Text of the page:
Obama is also the first politician I’ve heard remix the required “I approved this ad” sound bite. Instead of placing it at the end of the tv spot, @ :50 he says “I approved this ad because I’ll never forget those values”. Brilliant on so many little levels. Now I’m waiting to see if Brand America goes 180 if he’s elected. A trend of joyous art? A re-embrace of our flag by liberals?

  4. Jeff

    I’ve always been fascinated by Obama’s cadence. Some of it is studied, some of it comes from a good ear. As there are “born” musicians, there are “born” speakers. It’s a rhythm that comes from the heart and soul – and not just from the intellect. It’s as much mentoring as it is genetics.

  5. Jeff

    I’ve always been fascinated by Obama’s cadence. Some of it is studied, some of it comes from a good ear. As there are “born” musicians, there are “born” speakers. It’s a rhythm that comes from the heart and soul – and not just from the intellect. It’s as much mentoring as it is genetics.

  6. Alan

    I wish I were the “reverse engineer” this post is searching for! I’m not. But I have some thoughts, perhaps worth considering.

    Interesting observations and questions posed by Grant McCracken here.

    Especially: “This is the art of politics taken places it hasn’t gone in some time.”

    And: “… where did Obama get this very effective rhetorical instrument. It seems to me ecclesiastical …”

    Finally: “I think Obama has studied other oratorical exemplars. And I think he has made this a very careful and purposeful study.”

    In my view, “this art of politics” is the art of connecting with individuals. In Obama’s case, his cadence, inflections and whole oratorical style presented in posture and gesture are playing political- as-musical chords in some deep, emotional and yearning ways. His political performance captivates his audience and creates a sustaining and climaxing feedback between crowd and candidate.

    This re-enforcing emotion between any performer and audience is always something to see and experience first hand. There are memorable examples (Vladimir Horowitz performing in Moscow in 1986) and some informative ones from American politics. Others have already mentioned John Kennedy and Robert Kennedy and Martin Luther King. (RFK was a much better performer than his brother, by the way. JFK did not truly trigger the candidate-crowd connection the way RFK did.) I would add the populist voice of Lyndon Johnson, so often overlooked.

    Johnson was a great speech maker, and he often adopted the very speaker’s strategy mentioned here (the softly spoken endings …) Memorably, in this snippet from a speech to an AFL-CIO national convention in 1964. With a pause and a whisper, Johnson set up a tremendous ovation … “I’m not saying you’ve never had it so good before … … … but it’s true, isn’t it?” Oh yes, there is bombast in Johnson’s speech, and little in Obama’s that passes for such.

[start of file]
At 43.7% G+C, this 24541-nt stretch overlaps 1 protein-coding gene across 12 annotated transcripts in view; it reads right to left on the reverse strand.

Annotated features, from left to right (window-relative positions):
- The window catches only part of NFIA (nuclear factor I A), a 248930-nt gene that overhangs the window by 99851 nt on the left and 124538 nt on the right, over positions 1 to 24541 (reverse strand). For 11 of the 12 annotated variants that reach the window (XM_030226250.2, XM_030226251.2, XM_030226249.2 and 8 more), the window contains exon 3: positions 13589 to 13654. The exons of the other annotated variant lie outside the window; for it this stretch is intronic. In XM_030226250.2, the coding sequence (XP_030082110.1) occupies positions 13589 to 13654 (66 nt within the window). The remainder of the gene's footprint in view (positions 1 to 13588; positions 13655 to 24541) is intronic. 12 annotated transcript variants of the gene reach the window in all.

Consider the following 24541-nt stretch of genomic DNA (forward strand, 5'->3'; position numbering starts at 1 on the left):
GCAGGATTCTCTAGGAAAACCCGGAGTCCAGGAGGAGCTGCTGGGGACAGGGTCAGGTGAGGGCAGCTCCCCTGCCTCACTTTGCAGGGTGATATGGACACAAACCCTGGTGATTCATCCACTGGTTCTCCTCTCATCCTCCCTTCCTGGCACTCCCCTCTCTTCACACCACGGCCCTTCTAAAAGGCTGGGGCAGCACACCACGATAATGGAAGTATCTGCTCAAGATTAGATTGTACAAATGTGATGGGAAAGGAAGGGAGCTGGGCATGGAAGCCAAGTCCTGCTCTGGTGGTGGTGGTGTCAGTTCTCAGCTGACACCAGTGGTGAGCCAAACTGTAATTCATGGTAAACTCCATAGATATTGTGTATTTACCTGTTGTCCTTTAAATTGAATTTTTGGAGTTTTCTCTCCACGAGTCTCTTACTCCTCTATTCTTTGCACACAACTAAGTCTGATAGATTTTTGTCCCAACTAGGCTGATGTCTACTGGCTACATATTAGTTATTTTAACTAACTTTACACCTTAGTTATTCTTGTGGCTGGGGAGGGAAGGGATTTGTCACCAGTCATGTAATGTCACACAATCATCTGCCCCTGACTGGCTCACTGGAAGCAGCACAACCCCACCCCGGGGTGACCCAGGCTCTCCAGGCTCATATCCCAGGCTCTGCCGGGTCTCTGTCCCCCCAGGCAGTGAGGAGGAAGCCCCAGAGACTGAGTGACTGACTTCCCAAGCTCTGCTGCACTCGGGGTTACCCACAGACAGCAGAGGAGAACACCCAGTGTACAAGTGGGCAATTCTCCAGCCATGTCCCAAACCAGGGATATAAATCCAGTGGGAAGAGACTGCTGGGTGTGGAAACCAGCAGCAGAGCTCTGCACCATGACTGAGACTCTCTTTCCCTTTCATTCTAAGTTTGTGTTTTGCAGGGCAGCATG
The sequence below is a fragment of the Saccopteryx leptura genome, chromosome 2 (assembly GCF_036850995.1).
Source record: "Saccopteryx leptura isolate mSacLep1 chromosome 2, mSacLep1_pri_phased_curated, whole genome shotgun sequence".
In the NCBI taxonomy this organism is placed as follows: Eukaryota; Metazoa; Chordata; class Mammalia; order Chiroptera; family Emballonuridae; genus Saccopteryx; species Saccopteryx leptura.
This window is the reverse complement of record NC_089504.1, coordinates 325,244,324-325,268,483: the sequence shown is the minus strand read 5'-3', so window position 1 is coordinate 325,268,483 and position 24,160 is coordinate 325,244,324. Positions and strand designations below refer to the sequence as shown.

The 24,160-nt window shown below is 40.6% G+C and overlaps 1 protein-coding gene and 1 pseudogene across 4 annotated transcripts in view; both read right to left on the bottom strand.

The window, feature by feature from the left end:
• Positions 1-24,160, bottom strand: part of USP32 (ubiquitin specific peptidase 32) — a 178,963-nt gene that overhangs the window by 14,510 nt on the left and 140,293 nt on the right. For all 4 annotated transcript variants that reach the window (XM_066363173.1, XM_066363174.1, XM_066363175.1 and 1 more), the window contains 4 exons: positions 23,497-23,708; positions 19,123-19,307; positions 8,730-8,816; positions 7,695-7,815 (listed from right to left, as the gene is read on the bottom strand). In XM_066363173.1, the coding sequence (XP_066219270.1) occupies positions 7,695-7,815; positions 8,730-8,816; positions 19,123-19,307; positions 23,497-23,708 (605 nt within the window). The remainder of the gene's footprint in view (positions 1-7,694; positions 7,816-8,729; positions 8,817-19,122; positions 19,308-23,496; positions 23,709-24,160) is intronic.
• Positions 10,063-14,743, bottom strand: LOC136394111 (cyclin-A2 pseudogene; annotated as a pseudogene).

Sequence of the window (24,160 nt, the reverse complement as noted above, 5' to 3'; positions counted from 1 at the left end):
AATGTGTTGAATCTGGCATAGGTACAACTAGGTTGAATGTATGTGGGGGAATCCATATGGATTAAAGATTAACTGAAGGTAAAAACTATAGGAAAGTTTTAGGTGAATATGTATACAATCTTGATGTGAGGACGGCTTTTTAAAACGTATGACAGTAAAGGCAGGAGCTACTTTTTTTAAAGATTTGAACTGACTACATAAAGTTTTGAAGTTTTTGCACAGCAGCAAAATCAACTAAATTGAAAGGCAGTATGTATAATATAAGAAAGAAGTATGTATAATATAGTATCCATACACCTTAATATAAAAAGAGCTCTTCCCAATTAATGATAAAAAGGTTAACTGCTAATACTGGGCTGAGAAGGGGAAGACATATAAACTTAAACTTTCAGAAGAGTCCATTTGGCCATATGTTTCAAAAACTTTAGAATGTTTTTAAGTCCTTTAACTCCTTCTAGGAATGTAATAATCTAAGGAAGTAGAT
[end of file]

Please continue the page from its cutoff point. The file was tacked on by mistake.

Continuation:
The point about the art of politics is connection. Obama is an artist.

    And, as in all artistry, it is the personal, idiosyncratic recreation of the craft that matters most. Obama’s speaking style is highly polished and deeply personal. That personal touch is what makes it artistry.

    The craft he has clearly learned from many practitioners who have spoken before, including Ronald Reagan, to name a recent, professionally trained political actor. But there are many others worth noting, and I am not sure the strain of political speech that has given us Obama is the one that weaves in the American protestant church tradition. It is not absent, but it is not the main thread.

    Think about Martin Luther King’s legacy of speech and you will hear other civil rights leaders including Ralph Abernathy and John Lewis (now the Representative from Georgia), Andrew Young (the former mayor of Atlanta and UN Ambassador) and Jesse Jackson of Chicago. This is a great tradition of American speech, but it is not Obama’s.

    No. Obama, as Grant McCracken points out — and this is the key — is a student of oratory. Yes, yes, yes!

    My guess is he has listened intently to many, many political speakers. Maybe as a pastime? And I would include some of the following speeches … Hugh Carey’s speech to the 1980 national Democratic convention, Ted Kennedy’s eulogy of his brother Robert in St. Patrick’s Cathedral, Churchill’s address to parliament after Dunkirk … and Barbara Jordan’s speech voting to impeach Richard Nixon.

    Now maybe, just maybe, you can hear Barbara Jordan, a brilliant politician and professor from Texas in the speech of Barack Obama.

    The key is that Obama is a student of oratory, that he is an artist who takes what he needs from others but finally, in performance, he re-creates the craft with his own personal genius for the craft.

    He is Horowitz, Miles Davis, Oistrakh, Rostropovich, Shankar, Jimi Hendrix all rolled up into a powerful political speech maker who touches his audience.

    Sorry I’ve gone off on a riff here, but, as usual what an astute post by Professor McCracken.